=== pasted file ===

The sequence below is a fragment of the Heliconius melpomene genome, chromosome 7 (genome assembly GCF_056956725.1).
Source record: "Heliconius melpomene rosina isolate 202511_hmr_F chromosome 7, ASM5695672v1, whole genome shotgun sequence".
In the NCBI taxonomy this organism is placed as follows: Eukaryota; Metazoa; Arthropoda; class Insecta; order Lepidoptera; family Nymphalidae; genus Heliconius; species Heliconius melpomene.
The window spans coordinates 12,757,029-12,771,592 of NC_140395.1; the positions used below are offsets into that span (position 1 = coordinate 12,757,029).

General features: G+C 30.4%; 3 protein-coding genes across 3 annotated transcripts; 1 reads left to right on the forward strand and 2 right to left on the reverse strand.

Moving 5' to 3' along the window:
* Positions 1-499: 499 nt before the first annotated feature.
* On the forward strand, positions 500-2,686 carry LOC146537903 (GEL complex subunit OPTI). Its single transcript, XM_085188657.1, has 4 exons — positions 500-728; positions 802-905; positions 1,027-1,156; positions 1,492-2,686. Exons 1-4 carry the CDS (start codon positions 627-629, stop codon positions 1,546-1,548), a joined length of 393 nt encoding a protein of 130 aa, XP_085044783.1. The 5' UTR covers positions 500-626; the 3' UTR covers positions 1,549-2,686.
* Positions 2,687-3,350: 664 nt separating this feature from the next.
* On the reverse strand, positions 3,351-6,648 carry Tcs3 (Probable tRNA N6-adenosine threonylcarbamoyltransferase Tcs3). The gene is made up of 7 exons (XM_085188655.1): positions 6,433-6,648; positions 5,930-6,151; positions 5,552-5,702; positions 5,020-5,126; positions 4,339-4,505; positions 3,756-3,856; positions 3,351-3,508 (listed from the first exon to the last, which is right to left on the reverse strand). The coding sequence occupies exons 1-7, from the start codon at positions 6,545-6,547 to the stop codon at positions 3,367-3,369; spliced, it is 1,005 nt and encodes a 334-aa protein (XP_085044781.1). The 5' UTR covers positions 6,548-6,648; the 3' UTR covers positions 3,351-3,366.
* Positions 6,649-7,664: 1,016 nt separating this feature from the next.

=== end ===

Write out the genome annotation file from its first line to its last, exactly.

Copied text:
The sequence below is a fragment of the Heliconius melpomene genome, chromosome 7 (genome assembly GCF_056956725.1).
Source record: "Heliconius melpomene rosina isolate 202511_hmr_F chromosome 7, ASM5695672v1, whole genome shotgun sequence".
In the NCBI taxonomy this organism is placed as follows: Eukaryota; Metazoa; Arthropoda; class Insecta; order Lepidoptera; family Nymphalidae; genus Heliconius; species Heliconius melpomene.
The window spans coordinates 12,757,029-12,771,592 of NC_140395.1; the positions used below are offsets into that span (position 1 = coordinate 12,757,029).

General features: G+C 30.4%; 3 protein-coding genes across 3 annotated transcripts; 1 reads left to right on the forward strand and 2 right to left on the reverse strand.

Moving 5' to 3' along the window:
* Positions 1-499: 499 nt before the first annotated feature.
* On the forward strand, positions 500-2,686 carry LOC146537903 (GEL complex subunit OPTI). Its single transcript, XM_085188657.1, has 4 exons — positions 500-728; positions 802-905; positions 1,027-1,156; positions 1,492-2,686. Exons 1-4 carry the CDS (start codon positions 627-629, stop codon positions 1,546-1,548), a joined length of 393 nt encoding a protein of 130 aa, XP_085044783.1. The 5' UTR covers positions 500-626; the 3' UTR covers positions 1,549-2,686.
* Positions 2,687-3,350: 664 nt separating this feature from the next.
* On the reverse strand, positions 3,351-6,648 carry Tcs3 (Probable tRNA N6-adenosine threonylcarbamoyltransferase Tcs3). The gene is made up of 7 exons (XM_085188655.1): positions 6,433-6,648; positions 5,930-6,151; positions 5,552-5,702; positions 5,020-5,126; positions 4,339-4,505; positions 3,756-3,856; positions 3,351-3,508 (listed from the first exon to the last, which is right to left on the reverse strand). The coding sequence occupies exons 1-7, from the start codon at positions 6,545-6,547 to the stop codon at positions 3,367-3,369; spliced, it is 1,005 nt and encodes a 334-aa protein (XP_085044781.1). The 5' UTR covers positions 6,548-6,648; the 3' UTR covers positions 3,351-3,366.
* Positions 6,649-7,664: 1,016 nt separating this feature from the next.